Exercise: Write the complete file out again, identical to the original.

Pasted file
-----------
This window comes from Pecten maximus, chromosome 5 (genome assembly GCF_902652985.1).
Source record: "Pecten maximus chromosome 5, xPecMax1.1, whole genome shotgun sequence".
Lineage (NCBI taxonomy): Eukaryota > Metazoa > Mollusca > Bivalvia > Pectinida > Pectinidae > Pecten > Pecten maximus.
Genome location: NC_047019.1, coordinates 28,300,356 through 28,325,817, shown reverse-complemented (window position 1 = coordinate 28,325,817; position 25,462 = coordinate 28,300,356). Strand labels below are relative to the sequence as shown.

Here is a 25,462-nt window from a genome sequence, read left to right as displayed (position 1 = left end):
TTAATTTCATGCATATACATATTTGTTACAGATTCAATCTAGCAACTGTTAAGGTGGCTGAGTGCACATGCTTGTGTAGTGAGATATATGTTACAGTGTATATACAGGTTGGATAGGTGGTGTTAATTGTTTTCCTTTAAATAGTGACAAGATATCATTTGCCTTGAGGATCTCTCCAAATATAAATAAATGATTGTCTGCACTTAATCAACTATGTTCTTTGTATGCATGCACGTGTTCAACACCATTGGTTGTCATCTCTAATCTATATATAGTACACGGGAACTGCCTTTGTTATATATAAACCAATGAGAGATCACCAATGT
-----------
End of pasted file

This window comes from Pecten maximus, chromosome 5 (genome assembly GCF_902652985.1).
Source record: "Pecten maximus chromosome 5, xPecMax1.1, whole genome shotgun sequence".
Lineage (NCBI taxonomy): Eukaryota > Metazoa > Mollusca > Bivalvia > Pectinida > Pectinidae > Pecten > Pecten maximus.
Genome location: NC_047019.1, coordinates 28,300,356 through 28,325,817, shown reverse-complemented (window position 1 = coordinate 28,325,817; position 25,462 = coordinate 28,300,356). Strand labels below are relative to the sequence as shown.

Here is a 25,462-nt window from a genome sequence, read left to right as displayed (position 1 = left end):
TTAATTTCATGCATATACATATTTGTTACAGATTCAATCTAGCAACTGTTAAGGTGGCTGAGTGCACATGCTTGTGTAGTGAGATATATGTTACAGTGTATATACAGGTTGGATAGGTGGTGTTAATTGTTTTCCTTTAAATAGTGACAAGATATCATTTGCCTTGAGGATCTCTCCAAATATAAATAAATGATTGTCTGCACTTAATCAACTATGTTCTTTGTATGCATGCACGTGTTCAACACCATTGGTTGTCATCTCTAATCTATATATAGTACACGGGAACTGCCTTTGTTATATATAAACCAATGAGAGATCACCAATGT